In 2016, most of the polls were wrong, period. And polls predicting that Hillary Clinton would run away with the Catholic vote proved more wishful than accurate.
In the run-up to the election, only the IBD-TIPP poll consistently pointed to a Trump win among Catholics, as CRUX noted last week. Almost all the others suggested a significant margin of victory for Clinton.
Now that the voting is over, however, preliminary results indicate Trump decisively won a majority of those self-identifying as Catholics, by 52 to 45 percent.
By contrast, President Barack Obama won Catholics narrowly, by a margin of 50 to 48 percent, in 2012.
Evangelicals flocked to Trump in far more overwhelming numbers, by a massive 81 to 16 percent.
Trump also outperformed expectations – and the 2012 precedent – among Hispanic and African American voters, while Clinton under-performed with both groups. In fact, with Hispanics, Trump bested Romney’s 2012 performance by two points, while Clinton dropped six points compared to Obama’s 2012 showing.
Both candidates had high negatives, and Clinton’s email scandal which plagued her campaign for months, and then again late in October, no doubt contributed to Trump’s victory. So did anxieties over a stagnant economy, racial animus, and the increasing costs and problems with Obamacare.
But out of sight of most media reports, religious concerns also seem to have played an important role in Trump’s win. Whether religious voters were embracing Trump or blocking Clinton, there seems to be a clear political message in the result, which is that people of faith cannot be ignored, disparaged or taken for granted.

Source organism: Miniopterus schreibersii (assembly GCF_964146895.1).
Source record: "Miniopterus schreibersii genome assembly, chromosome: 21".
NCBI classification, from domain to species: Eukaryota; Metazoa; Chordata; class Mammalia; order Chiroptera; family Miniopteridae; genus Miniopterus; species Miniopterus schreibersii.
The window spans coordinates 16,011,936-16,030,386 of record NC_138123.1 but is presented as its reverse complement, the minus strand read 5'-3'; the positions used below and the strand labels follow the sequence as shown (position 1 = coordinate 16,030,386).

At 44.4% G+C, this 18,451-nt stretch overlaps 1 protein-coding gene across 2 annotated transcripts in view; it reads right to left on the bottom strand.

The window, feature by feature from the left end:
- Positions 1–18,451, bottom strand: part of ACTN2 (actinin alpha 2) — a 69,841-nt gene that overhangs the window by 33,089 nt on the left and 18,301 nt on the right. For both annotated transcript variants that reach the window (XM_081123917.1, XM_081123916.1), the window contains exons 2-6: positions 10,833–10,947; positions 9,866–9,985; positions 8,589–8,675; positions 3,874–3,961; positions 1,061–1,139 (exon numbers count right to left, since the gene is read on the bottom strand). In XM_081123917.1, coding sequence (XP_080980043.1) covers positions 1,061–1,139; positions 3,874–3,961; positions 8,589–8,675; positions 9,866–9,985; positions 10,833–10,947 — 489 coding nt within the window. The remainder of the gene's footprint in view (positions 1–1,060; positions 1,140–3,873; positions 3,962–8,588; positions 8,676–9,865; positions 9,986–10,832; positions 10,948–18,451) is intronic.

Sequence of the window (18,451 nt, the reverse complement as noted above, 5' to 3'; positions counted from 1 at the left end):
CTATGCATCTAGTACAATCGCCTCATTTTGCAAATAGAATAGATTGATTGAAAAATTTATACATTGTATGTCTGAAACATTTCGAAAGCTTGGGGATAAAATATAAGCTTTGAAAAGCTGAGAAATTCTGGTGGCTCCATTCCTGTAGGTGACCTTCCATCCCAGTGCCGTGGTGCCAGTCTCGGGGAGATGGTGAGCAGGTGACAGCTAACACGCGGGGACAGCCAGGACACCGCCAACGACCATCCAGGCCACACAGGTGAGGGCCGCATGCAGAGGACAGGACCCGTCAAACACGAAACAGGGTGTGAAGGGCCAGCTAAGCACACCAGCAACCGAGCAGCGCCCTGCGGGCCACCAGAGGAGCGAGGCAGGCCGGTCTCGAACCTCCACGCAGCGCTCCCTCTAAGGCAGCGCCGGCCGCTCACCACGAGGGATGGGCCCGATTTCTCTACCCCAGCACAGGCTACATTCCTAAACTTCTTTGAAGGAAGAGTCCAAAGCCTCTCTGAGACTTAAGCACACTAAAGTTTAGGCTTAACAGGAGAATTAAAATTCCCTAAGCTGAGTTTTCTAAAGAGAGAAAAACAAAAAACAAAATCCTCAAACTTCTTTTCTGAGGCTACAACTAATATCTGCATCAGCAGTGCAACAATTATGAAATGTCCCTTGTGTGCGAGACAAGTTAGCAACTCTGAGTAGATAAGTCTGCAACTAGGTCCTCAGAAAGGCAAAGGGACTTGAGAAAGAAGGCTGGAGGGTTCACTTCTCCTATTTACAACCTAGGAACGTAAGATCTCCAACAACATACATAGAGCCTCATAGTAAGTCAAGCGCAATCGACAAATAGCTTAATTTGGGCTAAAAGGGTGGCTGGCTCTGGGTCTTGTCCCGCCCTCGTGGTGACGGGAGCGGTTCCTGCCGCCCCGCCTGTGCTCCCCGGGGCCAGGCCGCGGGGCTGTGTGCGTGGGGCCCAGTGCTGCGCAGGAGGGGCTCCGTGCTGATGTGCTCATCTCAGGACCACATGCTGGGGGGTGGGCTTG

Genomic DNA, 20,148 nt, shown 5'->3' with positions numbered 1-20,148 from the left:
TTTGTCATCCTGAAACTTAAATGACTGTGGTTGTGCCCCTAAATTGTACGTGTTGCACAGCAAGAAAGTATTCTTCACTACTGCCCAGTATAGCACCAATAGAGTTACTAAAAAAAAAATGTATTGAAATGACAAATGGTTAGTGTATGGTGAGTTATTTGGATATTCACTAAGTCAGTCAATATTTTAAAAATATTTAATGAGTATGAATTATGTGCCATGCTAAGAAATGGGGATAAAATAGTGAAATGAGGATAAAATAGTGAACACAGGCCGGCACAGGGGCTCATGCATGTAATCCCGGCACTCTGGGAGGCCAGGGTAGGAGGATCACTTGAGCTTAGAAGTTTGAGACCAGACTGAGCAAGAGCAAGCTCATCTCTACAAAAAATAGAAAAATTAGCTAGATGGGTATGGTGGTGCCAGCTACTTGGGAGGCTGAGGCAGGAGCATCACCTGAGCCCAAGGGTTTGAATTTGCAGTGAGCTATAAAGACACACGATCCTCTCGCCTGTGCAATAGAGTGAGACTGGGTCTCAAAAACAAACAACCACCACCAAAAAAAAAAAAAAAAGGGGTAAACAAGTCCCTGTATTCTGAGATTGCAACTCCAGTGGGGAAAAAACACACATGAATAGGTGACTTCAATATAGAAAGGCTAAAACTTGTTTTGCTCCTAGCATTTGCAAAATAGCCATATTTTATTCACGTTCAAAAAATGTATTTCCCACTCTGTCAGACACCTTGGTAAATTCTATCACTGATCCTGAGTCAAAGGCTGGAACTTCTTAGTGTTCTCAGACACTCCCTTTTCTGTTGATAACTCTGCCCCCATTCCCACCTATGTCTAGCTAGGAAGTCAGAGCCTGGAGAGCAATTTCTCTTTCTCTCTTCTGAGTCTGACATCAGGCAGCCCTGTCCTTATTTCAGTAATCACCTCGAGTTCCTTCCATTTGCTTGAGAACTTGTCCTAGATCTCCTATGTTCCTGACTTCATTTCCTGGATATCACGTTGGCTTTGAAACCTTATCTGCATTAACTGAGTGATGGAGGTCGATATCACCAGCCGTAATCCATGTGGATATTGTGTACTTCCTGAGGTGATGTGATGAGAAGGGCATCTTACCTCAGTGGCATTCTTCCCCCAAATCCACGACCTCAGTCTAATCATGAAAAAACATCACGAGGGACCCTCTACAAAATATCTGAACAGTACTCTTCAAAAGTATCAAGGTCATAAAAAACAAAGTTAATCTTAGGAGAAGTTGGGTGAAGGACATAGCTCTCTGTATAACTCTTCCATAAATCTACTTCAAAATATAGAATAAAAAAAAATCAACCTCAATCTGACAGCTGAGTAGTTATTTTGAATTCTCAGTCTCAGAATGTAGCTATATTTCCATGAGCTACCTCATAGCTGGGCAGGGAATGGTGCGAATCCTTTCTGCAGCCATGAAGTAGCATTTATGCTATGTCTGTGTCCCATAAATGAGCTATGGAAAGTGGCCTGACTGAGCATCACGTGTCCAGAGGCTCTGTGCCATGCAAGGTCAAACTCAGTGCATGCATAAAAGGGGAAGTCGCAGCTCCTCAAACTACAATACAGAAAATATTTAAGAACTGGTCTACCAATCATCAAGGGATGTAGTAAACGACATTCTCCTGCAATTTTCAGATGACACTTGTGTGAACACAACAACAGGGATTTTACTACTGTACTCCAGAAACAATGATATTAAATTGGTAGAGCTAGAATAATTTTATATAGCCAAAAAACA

Coming on the heels of an administration known for court battles with faith-based businesses, the U.S. bishops and other religious leaders over policies such as the HHS contraception mandate, which includes sterilization procedures and drugs critics regard as abortion-inducing, revelations seen as indicative of team Clinton’s hostility to aspects of evangelical Protestantism and the Catholic faith certainly didn’t help.
Nor did a Catholic on the bottom half of her ticket who took public policy positions at odds with the teaching of his Church on issues including abortion, the death penalty and marriage.
Nor, of course, did leaked emails from her campaign manager discussing using political operatives to change Catholic doctrine from within the Church.
As it turns out, some of Clinton’s harshest critics were African-American church leaders, who saw these emails about Catholics as a direct threat to their beliefs and way of life. Many African-American pastors signed “An Open Letter to Hillary Clinton Regarding Religious Freedom for Black America” last month, citing the emails and other positions and statements of the candidate.
Clinton’s support among the African-American community slipped by about 5 points compared to Obama’s, while Trump picked up a percentage point compared to Romney’s 2012 performance.
Those concerns were consistent with those of other religious voters worried over Clinton’s comments last year that “religious beliefs” on issues like abortion had to change.
In fact, Clinton’s abortion positions, favoring few restrictions and with major loopholes, are at odds not only with deeply religious Americans but roughly 8 in 10 overall, who favor substantial abortion restrictions according to nearly a decade of Marist polls commissioned by Crux’s partner, the Knights of Columbus.
Likewise, Clinton’s support for repealing the Hyde Amendment isn’t shared by almost two in three Americans, with religious voters especially likely to object.
Much of the election result was doubtless driven by economic angst, and concern over the drip, drip, drip of damaging emails released by Wikileaks, the FBI and the State Department.
Yet the Clinton campaign’s perceived hostility to religious belief, and what many Americans saw as its increasingly extreme stands on issues such as abortion, certainly didn’t help. With the makeup of the Supreme Court on the line, believers felt they had much to fear from Clinton appointments.
In the days ahead, more complete data sets will shed additional light, and the comparisons between church-goers and those who don’t attend church will be particularly telling. Until then, it’s safe to say that once again, rumors of the demise of religion as a voting issue have been greatly exaggerated.